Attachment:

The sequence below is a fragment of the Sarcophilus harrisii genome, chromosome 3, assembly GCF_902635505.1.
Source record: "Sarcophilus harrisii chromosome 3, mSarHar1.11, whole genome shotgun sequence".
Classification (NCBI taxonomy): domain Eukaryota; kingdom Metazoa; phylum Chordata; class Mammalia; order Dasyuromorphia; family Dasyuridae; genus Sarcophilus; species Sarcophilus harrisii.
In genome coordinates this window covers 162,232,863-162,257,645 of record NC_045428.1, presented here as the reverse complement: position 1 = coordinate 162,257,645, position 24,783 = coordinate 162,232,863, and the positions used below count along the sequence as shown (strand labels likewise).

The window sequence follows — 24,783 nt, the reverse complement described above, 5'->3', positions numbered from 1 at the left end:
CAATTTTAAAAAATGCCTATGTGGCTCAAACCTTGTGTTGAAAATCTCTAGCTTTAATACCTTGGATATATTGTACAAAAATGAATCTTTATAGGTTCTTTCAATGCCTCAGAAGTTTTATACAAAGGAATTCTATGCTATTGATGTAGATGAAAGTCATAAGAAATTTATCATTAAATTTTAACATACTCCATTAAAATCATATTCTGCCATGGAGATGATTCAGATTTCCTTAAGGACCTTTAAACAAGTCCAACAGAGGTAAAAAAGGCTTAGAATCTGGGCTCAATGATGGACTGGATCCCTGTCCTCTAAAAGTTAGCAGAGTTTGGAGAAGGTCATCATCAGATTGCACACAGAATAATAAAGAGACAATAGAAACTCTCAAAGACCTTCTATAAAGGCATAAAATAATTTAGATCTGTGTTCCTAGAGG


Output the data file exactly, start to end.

The sequence below is a fragment of the Sarcophilus harrisii genome, chromosome 3, assembly GCF_902635505.1.
Source record: "Sarcophilus harrisii chromosome 3, mSarHar1.11, whole genome shotgun sequence".
Classification (NCBI taxonomy): domain Eukaryota; kingdom Metazoa; phylum Chordata; class Mammalia; order Dasyuromorphia; family Dasyuridae; genus Sarcophilus; species Sarcophilus harrisii.
In genome coordinates this window covers 162,232,863-162,257,645 of record NC_045428.1, presented here as the reverse complement: position 1 = coordinate 162,257,645, position 24,783 = coordinate 162,232,863, and the positions used below count along the sequence as shown (strand labels likewise).

The window sequence follows — 24,783 nt, the reverse complement described above, 5'->3', positions numbered from 1 at the left end:
CAATTTTAAAAAATGCCTATGTGGCTCAAACCTTGTGTTGAAAATCTCTAGCTTTAATACCTTGGATATATTGTACAAAAATGAATCTTTATAGGTTCTTTCAATGCCTCAGAAGTTTTATACAAAGGAATTCTATGCTATTGATGTAGATGAAAGTCATAAGAAATTTATCATTAAATTTTAACATACTCCATTAAAATCATATTCTGCCATGGAGATGATTCAGATTTCCTTAAGGACCTTTAAACAAGTCCAACAGAGGTAAAAAAGGCTTAGAATCTGGGCTCAATGATGGACTGGATCCCTGTCCTCTAAAAGTTAGCAGAGTTTGGAGAAGGTCATCATCAGATTGCACACAGAATAATAAAGAGACAATAGAAACTCTCAAAGACCTTCTATAAAGGCATAAAATAATTTAGATCTGTGTTCCTAGAGG